Jerry Palladino saw the original Broadway production of “The Gin Game,” which opened in 1977, starring Jessica Tandy and Hume Cronin. He was hooked.
Now he’s bringing this Pulitzer Prize-winning play to the Fresno Art Museum in a series of fundraising performances for the museum. It opens Friday. I caught up with via email to talk about the show.
Q: Briefly put, what is "The Gin Game" about?
A: Weller Martin, an elderly man, and Fonsia Dorsey, an elderly woman, meet by chance in a retirement home where they are residents. They strike up an acquaintance. Weller then invites Fonsia to play a friendly game of gin. During repeated games played together, Fonsia always wins, adding to Weller's distress. The games alter the nature of their friendship, as they slowly come to grips with the reality of coping with what is left of their lonely lives in old age.
Q: What drew you to this particular title?
A: I was fortunate to see the play on Broadway starring Hume Cronin and Jessica Tandy. I was fascinated with the scripted dialogue, funny at times, while at other times sad and downbeat. I was curious in the process of playing repeated games of gin by the characters, how Weller would deal with Fonsia always winning, and how it would affect losing his emotional control. I was touched seeing the characters face the realities of the mistakes they made in their earlier lives that would result, in the loneliness they endured in their final years of their lives. How sad that an unwillingness to recognize and deal with mistakes and errors of judgement early on would result in a self-induced isolation in their later years of life.
Q: Art and Charlene Cano, who are husband and wife, play the two characters in the show. What is it like directing a married couple? What qualities do they bring as actors?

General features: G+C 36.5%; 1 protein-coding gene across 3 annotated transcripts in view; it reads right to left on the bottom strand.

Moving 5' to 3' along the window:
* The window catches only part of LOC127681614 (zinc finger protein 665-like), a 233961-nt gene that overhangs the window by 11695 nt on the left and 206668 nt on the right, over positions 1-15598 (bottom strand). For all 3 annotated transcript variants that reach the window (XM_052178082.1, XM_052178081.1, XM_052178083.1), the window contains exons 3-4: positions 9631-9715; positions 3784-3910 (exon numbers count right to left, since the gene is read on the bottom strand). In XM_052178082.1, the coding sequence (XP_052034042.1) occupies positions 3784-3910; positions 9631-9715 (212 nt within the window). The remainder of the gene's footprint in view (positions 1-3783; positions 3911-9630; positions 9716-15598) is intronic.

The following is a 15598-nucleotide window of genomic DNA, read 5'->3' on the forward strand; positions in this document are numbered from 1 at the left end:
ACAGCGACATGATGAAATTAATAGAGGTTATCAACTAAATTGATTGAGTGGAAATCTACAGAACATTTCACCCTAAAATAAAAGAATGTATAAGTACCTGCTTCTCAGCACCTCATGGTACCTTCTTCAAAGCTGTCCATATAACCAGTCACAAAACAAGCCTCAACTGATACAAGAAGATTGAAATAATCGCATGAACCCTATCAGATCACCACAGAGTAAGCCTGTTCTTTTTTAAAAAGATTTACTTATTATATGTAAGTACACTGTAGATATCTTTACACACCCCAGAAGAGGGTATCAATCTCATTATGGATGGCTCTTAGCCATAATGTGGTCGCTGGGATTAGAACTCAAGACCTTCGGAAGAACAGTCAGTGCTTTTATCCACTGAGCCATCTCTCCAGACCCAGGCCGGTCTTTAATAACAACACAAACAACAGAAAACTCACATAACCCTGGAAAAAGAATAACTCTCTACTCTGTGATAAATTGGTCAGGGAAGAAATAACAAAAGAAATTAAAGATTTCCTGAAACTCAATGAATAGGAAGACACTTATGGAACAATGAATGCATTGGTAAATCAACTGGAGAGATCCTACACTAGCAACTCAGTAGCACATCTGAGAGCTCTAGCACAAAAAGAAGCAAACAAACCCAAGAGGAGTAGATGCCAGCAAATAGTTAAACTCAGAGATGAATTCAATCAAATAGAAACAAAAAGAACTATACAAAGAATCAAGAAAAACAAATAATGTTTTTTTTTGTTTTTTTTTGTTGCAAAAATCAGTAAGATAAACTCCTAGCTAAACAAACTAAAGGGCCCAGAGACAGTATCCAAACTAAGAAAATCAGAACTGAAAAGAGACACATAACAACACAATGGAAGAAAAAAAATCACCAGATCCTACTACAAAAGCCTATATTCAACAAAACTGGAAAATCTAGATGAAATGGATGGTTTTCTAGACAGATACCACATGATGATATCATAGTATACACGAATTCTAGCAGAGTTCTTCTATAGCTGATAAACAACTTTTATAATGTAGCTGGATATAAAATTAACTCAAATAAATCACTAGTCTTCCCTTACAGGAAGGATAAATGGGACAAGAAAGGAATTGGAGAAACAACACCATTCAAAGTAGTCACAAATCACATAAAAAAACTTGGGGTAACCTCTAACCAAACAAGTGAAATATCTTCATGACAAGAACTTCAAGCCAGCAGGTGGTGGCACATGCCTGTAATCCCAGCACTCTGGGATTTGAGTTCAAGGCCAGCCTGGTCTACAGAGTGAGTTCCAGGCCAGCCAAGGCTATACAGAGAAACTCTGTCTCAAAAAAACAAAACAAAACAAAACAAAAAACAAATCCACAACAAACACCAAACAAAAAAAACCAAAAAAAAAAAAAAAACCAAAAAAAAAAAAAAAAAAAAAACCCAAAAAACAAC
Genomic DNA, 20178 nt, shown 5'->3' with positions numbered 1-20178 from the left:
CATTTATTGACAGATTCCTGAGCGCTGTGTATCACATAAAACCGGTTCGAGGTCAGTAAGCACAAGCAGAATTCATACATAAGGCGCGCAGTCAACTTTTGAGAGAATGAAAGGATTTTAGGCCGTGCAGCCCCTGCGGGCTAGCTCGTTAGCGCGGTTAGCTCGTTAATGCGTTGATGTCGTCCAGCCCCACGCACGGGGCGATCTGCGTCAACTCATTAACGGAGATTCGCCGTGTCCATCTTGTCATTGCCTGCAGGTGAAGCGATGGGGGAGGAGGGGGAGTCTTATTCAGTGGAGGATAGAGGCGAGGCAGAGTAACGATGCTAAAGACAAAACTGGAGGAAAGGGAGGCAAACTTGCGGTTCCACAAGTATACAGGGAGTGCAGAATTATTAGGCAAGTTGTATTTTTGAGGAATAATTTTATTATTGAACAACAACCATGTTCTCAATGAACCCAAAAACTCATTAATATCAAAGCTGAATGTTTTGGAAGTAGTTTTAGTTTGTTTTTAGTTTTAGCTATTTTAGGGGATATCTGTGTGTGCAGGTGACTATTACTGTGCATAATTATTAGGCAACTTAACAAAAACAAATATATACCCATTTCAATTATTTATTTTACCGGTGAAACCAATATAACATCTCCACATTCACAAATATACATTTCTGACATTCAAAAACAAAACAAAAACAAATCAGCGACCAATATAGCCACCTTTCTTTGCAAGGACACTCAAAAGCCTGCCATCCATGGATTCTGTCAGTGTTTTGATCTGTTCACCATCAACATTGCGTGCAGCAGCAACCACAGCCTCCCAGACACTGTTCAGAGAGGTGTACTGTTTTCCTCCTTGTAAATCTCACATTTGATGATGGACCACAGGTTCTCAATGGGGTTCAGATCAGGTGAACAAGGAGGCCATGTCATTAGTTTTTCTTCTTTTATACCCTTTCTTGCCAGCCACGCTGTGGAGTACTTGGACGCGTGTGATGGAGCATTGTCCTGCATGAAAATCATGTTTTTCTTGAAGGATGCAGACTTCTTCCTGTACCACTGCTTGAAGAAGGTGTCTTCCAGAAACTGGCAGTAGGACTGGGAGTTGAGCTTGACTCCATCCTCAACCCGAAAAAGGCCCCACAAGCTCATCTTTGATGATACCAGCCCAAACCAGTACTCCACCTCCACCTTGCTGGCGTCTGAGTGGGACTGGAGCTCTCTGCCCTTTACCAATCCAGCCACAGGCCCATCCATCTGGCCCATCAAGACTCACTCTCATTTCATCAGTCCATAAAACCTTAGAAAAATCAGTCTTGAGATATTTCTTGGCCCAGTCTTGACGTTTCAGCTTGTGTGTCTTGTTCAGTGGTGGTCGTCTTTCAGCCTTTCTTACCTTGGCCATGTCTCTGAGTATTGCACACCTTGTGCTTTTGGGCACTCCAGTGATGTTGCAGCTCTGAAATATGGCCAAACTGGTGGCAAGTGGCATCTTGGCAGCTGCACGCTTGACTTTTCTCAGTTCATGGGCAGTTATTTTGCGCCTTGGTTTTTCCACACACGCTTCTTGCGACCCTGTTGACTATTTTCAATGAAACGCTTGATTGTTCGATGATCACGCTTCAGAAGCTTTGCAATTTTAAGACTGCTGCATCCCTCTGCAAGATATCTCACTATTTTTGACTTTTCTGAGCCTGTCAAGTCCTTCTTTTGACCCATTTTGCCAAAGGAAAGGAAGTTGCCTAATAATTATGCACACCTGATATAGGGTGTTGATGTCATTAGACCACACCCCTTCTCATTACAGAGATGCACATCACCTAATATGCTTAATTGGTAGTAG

A: I have known Art and Charlene a long while and worked closely with them at Fresno Soap Co Stage. Charlene also appeared in the CURTAIN 5 TheatreGROUP production of “Spiritual Healing” last season. Both are skilled actors who not only get into the skins of the characters they portray, but they understand what drives those characters. I chose the play with Art and Charlene in mind.
After reading the play and watching two DVD presentations I gave them, one with Hume Cronin and Jessica Tandy and the other with Dick Van Dyke and Mary Tyler Moore, they were on board. The fact they are married, I also knew they would have sufficient time together to understand their characters and bring them effectively to life. Both actors are focused in their attention to detail. Directing them was a labor of love. I am confident their portrayals will surely have everyone in the audience, young and old, find something personal in themselves to carry away after seeing the play.
Q: The play was written decades ago. Some plays age well, and others don't. What do you think it is about "The Gin Game" that still makes it relevant today?
A: I believe this play remains relevant today because it's an honest depiction of how we all live our lives, make mistakes and sometimes fail to correct them. If we alienate ourselves from our families while young, we cannot expect them to be there when we are old. This play examines life with moments of lightness, humor and sadness. It examines the pains of loneliness, if we allow the important things in our lives to slip away, when we could have recognized them early on and kept them constant. The play looks at the spoils of selfishness, and the despair it creates in old age.
Q: What do you hope audiences will take away from this play?